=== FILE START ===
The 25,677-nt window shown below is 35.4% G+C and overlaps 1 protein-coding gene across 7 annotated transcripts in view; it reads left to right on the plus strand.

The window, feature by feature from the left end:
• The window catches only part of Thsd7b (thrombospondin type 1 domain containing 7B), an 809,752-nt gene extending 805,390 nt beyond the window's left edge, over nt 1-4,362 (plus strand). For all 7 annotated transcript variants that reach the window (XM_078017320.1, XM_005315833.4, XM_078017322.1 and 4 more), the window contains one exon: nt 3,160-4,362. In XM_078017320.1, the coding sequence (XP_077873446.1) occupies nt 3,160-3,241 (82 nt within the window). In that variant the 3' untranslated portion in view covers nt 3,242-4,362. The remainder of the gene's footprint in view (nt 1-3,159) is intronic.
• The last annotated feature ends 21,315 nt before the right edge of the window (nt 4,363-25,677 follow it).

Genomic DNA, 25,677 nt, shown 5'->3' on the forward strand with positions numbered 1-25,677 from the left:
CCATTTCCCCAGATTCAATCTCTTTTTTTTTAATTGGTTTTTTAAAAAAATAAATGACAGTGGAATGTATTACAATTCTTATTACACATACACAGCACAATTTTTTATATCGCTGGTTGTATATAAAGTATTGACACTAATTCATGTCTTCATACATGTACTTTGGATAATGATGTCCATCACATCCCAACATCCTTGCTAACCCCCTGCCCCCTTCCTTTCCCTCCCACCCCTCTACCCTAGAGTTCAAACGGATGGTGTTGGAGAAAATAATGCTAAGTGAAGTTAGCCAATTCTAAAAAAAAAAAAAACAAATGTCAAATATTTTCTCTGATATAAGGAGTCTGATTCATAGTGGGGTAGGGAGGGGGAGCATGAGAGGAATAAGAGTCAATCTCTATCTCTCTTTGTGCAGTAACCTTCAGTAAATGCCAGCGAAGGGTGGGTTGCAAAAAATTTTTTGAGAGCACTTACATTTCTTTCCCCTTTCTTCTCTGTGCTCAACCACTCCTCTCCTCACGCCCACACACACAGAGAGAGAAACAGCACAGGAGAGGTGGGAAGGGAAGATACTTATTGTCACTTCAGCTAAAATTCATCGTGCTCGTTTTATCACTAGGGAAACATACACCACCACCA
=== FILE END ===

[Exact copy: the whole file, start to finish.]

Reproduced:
The 25,677-nt window shown below is 35.4% G+C and overlaps 1 protein-coding gene across 7 annotated transcripts in view; it reads left to right on the plus strand.

The window, feature by feature from the left end:
• The window catches only part of Thsd7b (thrombospondin type 1 domain containing 7B), an 809,752-nt gene extending 805,390 nt beyond the window's left edge, over nt 1-4,362 (plus strand). For all 7 annotated transcript variants that reach the window (XM_078017320.1, XM_005315833.4, XM_078017322.1 and 4 more), the window contains one exon: nt 3,160-4,362. In XM_078017320.1, the coding sequence (XP_077873446.1) occupies nt 3,160-3,241 (82 nt within the window). In that variant the 3' untranslated portion in view covers nt 3,242-4,362. The remainder of the gene's footprint in view (nt 1-3,159) is intronic.
• The last annotated feature ends 21,315 nt before the right edge of the window (nt 4,363-25,677 follow it).

Genomic DNA, 25,677 nt, shown 5'->3' on the forward strand with positions numbered 1-25,677 from the left:
CCATTTCCCCAGATTCAATCTCTTTTTTTTTAATTGGTTTTTTAAAAAAATAAATGACAGTGGAATGTATTACAATTCTTATTACACATACACAGCACAATTTTTTATATCGCTGGTTGTATATAAAGTATTGACACTAATTCATGTCTTCATACATGTACTTTGGATAATGATGTCCATCACATCCCAACATCCTTGCTAACCCCCTGCCCCCTTCCTTTCCCTCCCACCCCTCTACCCTAGAGTTCAAACGGATGGTGTTGGAGAAAATAATGCTAAGTGAAGTTAGCCAATTCTAAAAAAAAAAAAAACAAATGTCAAATATTTTCTCTGATATAAGGAGTCTGATTCATAGTGGGGTAGGGAGGGGGAGCATGAGAGGAATAAGAGTCAATCTCTATCTCTCTTTGTGCAGTAACCTTCAGTAAATGCCAGCGAAGGGTGGGTTGCAAAAAATTTTTTGAGAGCACTTACATTTCTTTCCCCTTTCTTCTCTGTGCTCAACCACTCCTCTCCTCACGCCCACACACACAGAGAGAGAAACAGCACAGGAGAGGTGGGAAGGGAAGATACTTATTGTCACTTCAGCTAAAATTCATCGTGCTCGTTTTATCACTAGGGAAACATACACCACCACCA